The Process Approach to Writing and the R.A.F.T. Writing Technique

Academic writing prepared you to successfully compose different types of academic and technical write-ups. In here, we will focus on how the entire process of academic writing should be done step-by-step. Hopefully doing this will help you go through this seemingly tedious process successfully.

The R.A.F.T Writing Technique

Much time is wasted in writing when you do not plan. Experts say that planning is very crucial in writing and that it should take most of your entire writing process/activity. There are experts who even say that more than half of the writ-ing time should be allotted to prewriting. Along this line, the R.A.F.T. technique asks you to think about important aspects of writing before you actually start with your first sentence.

  • Role of the Writer: Who are you as the writer? (A government official? A commercial model? A planet?)
  • Audience: To whom are you writing? (The president? A friend? An employer?
  • Format: In what format are you writing? (A research paper? A news-paper?)
  • Topic: What are you writing about? In small groups, try to complete the R.A.F.T. table below.
Role Audience Format Topic

News reporter

President’s SONA

School administrations


City officials

Poverty in the community



Process Approach to Writing

Writing should not be a one-shot activity; it needs planning and several revisions before the final output is turned in. Feedback is very important too; as a writer, you have to hear other people’s opinion of your draft, so you could further improve your work. In this approach, feedback will come not only from the teacher but from your peers as well. The following are the phases of the process approach to writing:

1. Prewriting

In this stage, the writer uses several techniques like brainstorming, freewriting, researching, journaling, outlining, and using diagrams to list down and map out their thoughts. Using R.A.F.T. is also done at this phase.

Which technique are you familiar with? How effective is each technique to you?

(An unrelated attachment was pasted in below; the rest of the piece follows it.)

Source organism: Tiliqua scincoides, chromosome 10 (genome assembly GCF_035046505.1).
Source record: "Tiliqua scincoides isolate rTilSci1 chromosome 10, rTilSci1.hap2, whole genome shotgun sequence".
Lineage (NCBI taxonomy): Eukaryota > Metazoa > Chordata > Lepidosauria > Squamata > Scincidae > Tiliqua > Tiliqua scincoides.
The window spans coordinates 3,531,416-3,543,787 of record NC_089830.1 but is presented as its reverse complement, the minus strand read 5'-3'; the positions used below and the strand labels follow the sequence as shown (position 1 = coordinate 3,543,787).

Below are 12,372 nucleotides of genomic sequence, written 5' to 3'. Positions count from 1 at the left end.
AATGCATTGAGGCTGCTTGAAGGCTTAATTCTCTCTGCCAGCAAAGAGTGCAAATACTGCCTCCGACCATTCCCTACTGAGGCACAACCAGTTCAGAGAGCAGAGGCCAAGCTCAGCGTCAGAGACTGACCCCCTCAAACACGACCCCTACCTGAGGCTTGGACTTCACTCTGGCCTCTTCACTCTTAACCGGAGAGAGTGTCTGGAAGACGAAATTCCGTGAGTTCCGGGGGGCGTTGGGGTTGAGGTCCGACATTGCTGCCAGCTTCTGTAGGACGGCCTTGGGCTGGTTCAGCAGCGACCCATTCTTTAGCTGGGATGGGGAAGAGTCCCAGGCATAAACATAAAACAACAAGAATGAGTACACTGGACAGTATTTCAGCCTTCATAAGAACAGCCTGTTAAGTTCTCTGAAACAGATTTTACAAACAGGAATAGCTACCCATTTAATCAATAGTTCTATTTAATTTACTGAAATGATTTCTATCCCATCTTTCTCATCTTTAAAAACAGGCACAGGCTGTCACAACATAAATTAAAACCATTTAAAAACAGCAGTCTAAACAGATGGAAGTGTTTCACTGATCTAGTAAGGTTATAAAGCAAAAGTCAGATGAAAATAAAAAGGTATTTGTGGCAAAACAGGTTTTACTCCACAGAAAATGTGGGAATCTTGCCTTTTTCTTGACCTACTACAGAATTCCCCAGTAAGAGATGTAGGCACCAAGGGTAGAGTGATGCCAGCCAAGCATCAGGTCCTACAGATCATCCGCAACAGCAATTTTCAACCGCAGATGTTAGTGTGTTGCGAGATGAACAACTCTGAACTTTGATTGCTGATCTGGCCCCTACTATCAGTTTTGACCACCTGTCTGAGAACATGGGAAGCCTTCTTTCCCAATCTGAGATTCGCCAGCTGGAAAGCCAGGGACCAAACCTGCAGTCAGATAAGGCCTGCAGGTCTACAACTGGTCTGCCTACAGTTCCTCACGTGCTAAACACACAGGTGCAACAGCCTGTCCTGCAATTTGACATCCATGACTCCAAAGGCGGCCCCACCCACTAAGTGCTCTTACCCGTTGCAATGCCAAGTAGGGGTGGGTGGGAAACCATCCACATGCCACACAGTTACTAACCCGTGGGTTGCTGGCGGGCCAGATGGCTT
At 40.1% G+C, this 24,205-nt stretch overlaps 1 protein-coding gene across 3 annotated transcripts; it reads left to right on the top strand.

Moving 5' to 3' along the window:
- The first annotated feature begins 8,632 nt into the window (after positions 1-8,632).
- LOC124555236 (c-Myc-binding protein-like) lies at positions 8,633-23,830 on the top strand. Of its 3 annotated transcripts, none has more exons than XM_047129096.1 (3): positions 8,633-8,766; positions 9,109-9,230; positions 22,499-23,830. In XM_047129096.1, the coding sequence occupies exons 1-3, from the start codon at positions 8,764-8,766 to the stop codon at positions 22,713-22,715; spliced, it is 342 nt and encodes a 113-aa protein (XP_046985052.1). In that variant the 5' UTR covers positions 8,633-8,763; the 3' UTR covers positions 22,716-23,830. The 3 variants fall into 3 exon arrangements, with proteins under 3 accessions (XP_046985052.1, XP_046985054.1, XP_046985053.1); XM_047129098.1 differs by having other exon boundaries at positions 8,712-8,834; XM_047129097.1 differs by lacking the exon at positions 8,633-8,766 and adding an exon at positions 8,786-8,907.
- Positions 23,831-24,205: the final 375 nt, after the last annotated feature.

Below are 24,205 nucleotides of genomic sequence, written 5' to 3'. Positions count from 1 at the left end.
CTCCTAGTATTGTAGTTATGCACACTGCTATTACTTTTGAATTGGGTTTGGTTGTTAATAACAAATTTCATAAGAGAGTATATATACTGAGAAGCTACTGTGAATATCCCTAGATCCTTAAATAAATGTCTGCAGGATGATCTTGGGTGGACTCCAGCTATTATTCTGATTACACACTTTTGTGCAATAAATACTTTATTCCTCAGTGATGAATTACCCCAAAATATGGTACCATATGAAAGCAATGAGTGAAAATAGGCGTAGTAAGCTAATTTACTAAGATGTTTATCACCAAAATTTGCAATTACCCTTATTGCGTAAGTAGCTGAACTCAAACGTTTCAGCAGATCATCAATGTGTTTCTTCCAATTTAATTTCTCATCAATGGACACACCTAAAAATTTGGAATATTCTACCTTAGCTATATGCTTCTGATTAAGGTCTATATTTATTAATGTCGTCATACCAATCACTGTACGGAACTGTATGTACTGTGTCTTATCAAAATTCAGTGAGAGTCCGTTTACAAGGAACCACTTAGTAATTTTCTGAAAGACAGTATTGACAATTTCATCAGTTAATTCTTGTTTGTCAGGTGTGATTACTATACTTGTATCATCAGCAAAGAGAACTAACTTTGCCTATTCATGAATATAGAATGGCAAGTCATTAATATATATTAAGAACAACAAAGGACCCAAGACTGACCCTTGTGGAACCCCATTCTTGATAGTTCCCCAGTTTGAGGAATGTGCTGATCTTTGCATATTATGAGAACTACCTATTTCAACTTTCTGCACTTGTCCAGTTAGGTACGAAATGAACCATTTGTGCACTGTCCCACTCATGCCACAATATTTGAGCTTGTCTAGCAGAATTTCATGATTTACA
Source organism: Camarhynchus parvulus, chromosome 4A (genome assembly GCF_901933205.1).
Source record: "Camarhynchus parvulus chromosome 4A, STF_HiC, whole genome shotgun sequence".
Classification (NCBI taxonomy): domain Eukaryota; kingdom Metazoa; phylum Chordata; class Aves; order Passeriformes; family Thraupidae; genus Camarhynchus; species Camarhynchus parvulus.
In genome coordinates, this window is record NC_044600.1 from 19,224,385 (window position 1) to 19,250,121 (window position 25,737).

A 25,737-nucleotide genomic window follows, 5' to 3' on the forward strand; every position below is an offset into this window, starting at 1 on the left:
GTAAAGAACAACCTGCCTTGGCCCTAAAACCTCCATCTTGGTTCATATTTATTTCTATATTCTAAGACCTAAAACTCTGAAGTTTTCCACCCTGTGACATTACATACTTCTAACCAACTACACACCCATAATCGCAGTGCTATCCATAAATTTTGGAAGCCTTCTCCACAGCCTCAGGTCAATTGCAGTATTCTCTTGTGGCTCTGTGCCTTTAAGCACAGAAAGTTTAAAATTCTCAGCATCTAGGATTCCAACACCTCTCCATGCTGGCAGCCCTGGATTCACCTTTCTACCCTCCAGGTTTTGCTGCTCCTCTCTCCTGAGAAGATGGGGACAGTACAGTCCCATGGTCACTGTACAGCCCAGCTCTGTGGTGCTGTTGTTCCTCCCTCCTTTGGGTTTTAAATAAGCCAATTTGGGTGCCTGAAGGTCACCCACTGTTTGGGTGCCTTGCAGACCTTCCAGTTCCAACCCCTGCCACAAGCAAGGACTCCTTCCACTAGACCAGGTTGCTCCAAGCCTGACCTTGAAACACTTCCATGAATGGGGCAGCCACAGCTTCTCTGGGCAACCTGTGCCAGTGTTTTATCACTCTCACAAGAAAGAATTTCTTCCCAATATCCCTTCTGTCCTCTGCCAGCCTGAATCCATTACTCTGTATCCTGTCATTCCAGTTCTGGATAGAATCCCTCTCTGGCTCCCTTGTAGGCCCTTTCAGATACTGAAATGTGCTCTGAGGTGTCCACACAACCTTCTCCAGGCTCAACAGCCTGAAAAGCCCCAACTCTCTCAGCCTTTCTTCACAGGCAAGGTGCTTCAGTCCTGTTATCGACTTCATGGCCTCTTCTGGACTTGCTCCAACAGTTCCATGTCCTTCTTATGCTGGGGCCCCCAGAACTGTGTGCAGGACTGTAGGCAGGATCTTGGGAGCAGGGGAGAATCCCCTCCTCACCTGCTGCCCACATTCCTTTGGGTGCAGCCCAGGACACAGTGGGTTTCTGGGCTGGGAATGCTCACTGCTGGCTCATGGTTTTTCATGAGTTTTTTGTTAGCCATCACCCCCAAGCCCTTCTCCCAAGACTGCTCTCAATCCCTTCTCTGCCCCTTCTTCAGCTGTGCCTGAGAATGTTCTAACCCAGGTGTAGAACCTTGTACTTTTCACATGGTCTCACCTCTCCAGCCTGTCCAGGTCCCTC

2. Drafting

An initial composition is done at this point. However, the writer should not be concerned with language, grammar, and organization yet, because the goal in doing the first draft is to write down all their ideas to convey a particular idea.

The first draft is often the draft that takes the longest time to finish. Why do you think so?

3. Securing feedback from peer/s

Guided by a rubric or some questions, writers exchange work and give comments and suggestions to improve the draft.

Have you tried getting feedback from peers? How was your experience?

4. Revising

Writers review and modify their work to improve the draft.

What can help you revise your draft? What is the importance of this stage in the process approach to writing?

5. Securing feedback from the teacher

Similar to phase 3, only, it will be the teacher who will give feedback at this point.

How do you think this will be different from the peer feedback activity?

6. Editing

Writers proofread and correct errors in grammar and mechanics and edit to improve style and clarity.

How confident are you in checking your own grammatical and mechanical errors?

7. Publishing

This is when the writers share their final draft with a group or the entire class.

Have you experienced sharing your writing output to others?